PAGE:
So, remember when I used to knit?
(… and blog?)
Yeah, that was fun. I should do that again sometime. I suppose I have been knitting a little bit. Witness the beginnings of my boyfriend and my other boyfriend with a slightly different haircut:
So there’s that. But that’s not a lot of knitting. I’d like to say that I haven’t been knitting because I’ve been plotting world domination, through a complex scheme involving a carton of rubber gloves, some duct tape, large quantities of lime jello, and 3,248 kittens. But if I had been doing that, then I certainly wouldn’t be telling you about it. Secrecy is the key to world domination plots. Kittens too, but mostly secrecy.
Nah, there’s been none of that. I just haven’t been in the mood to knit.
I keep hearing rumbles of this whole Ravelympics thing, though, and I’m intrigued. I like the Olympics. I will probably watch them, to see all the
hot almost-naked swimmers who are all wet and almost naked and hot and wet fine athletic performances. If I sign up for this KAL type thingy, could I actually get some knitting done while I watch?
Actual, for real knitting?
Because! Buying yarn is not knitting. Stalking Ravelry is not knitting. Sorting my big yarn bin into two small yarn bins is not knitting. Drawing pictures of things I might want to knit is not knitting… but it’s getting closer.
So I’ve gone and signed up for this Ravelympics thing – I think, there seem to be pages and pages of instructions on how to sign up and I went cross-eyed trying to read them all, so I just tagged my projects and hoped for the best. That always works, right? Signed up for Sweater Whateverthealliterativeeventnameis for that… thing I drew. Do I actually have a pattern written up for it, or even pattern notes? Nope. Do I have enough yarn for it? Probably not. Have I swatched? Yup… like, a year ago. Surely that gauge is still accurate. Yeeeeeah.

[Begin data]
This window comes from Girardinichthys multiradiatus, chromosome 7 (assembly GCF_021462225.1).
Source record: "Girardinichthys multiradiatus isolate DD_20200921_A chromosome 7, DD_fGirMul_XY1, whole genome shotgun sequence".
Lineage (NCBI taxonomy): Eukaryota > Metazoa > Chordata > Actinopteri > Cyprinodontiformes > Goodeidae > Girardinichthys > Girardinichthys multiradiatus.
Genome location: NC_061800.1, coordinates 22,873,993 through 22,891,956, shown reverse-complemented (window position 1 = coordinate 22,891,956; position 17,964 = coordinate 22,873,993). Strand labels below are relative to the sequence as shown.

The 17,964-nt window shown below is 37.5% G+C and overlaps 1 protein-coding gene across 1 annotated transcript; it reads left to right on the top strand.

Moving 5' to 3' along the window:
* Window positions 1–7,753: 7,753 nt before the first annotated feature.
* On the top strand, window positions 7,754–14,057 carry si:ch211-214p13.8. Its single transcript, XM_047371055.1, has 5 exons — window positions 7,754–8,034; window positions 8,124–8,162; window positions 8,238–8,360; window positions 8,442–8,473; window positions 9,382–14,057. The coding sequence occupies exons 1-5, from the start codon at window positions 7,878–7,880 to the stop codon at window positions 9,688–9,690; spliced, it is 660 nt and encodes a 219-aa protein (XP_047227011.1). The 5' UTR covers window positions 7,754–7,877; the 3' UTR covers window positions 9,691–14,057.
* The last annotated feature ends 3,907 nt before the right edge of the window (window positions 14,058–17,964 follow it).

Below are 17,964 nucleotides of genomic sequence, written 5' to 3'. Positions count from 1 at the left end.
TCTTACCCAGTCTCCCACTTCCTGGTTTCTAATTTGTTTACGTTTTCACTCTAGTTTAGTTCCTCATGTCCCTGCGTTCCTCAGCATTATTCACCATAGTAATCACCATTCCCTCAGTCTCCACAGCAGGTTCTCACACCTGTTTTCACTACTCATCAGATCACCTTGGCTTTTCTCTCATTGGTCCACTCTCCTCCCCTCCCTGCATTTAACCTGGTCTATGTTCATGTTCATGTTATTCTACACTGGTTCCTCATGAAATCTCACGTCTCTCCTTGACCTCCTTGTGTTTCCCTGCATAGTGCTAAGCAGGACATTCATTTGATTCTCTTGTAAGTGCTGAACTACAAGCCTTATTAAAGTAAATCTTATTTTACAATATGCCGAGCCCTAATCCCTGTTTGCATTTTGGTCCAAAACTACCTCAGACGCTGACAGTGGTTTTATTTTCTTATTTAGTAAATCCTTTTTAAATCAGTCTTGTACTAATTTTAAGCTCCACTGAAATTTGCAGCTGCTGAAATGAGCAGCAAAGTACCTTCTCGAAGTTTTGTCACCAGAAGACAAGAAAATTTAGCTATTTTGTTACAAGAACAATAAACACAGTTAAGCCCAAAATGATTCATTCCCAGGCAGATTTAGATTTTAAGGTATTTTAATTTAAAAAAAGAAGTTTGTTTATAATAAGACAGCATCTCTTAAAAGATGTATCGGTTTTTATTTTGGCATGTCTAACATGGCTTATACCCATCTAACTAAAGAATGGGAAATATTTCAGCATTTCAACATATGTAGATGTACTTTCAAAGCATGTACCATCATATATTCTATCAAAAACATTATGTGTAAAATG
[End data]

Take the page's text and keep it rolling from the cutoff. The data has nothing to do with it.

And in the spirit of impending failure, I also tagged up a second project. A scarf. A little scarf, just 220 yards of yarn. Nooo problem. Heh. Heh heh. Did I mention that the yarn is evil?
Bet it doesn’t look evil. But it is. Once you try to knit it up.
And then try again.
And then try AGAIN.
The last attempt wasn’t horrible, but I don’t think “not horrible” is what I ought to aspire to when knitting, especially when I’m knitting with a skein of hand-dyed silk that cost entirely too much.
The damn yarn doesn’t want to BE anything. It just wants to be some sort of fucking yarn princess all sitting around unknitted, believing that every pattern is below it ‘cuz it’s just so special and pretty and sparkly. It’s a brat, is what it is, and IT IS GOING TO BE A SCARF IF IT KILLS ME, AND IT IS GOING TO BE A BEAUTIFUL SCARF, THAT SHOWS OFF THE YARN PERFECTLY, AND DO YOU HEAR ME YOU BRATTIEST BRAT WHO EVERY BRATTED BRATTY BALL OF BRAT YARN? DO YOU?
Er. I don’t actually know how I’m going to accomplish this. Pffft, details. I scoff at details.
Yay, Ravelympics! I’m gonna knit! And if I don’t knit, I’ll blog about how much I suck for not knitting! It’s win-win. Blah blah insert gold medal analogy here. Wheeee!
Somewhere, in a drawer, is a little red hat. It was the first thing I ever knit and I didn’t use a pattern. Nope, instead I found a hat calculator sort of thing, and then half ignored its directions, and ended up with something that was a touch too short, with a horrific seam line up the back, but otherwise quite wearable. Thus began a knitting-mantra of “fuck the pattern, I can figure it out myself”.
I don’t need no stinkin’ pattern! Or do I? Well, okay, sometimes the easiest thing to do is just use the damn pattern, but then what? If it’s free online, I’ll probably use it, because it’s there. I’ll modify it up the wazoo because that’s what I do, but I’ll use it. Failing that, one of four things will happen:
- “Hey, my library has the book with that pattern, I’ll drag my ass over there and borrow it.”
- “Well, I can order it online for five bucks, so why not, that’s not too bad.”
- “Looks like I can’t get my hands on it easily/cheaply, but meh, I don’t want to make it that badly anyway. Screw it.”
- “I DON’T NEED NO STINKIN’ PATTERN! I’LL FIGURE IT OUT MYSELF!”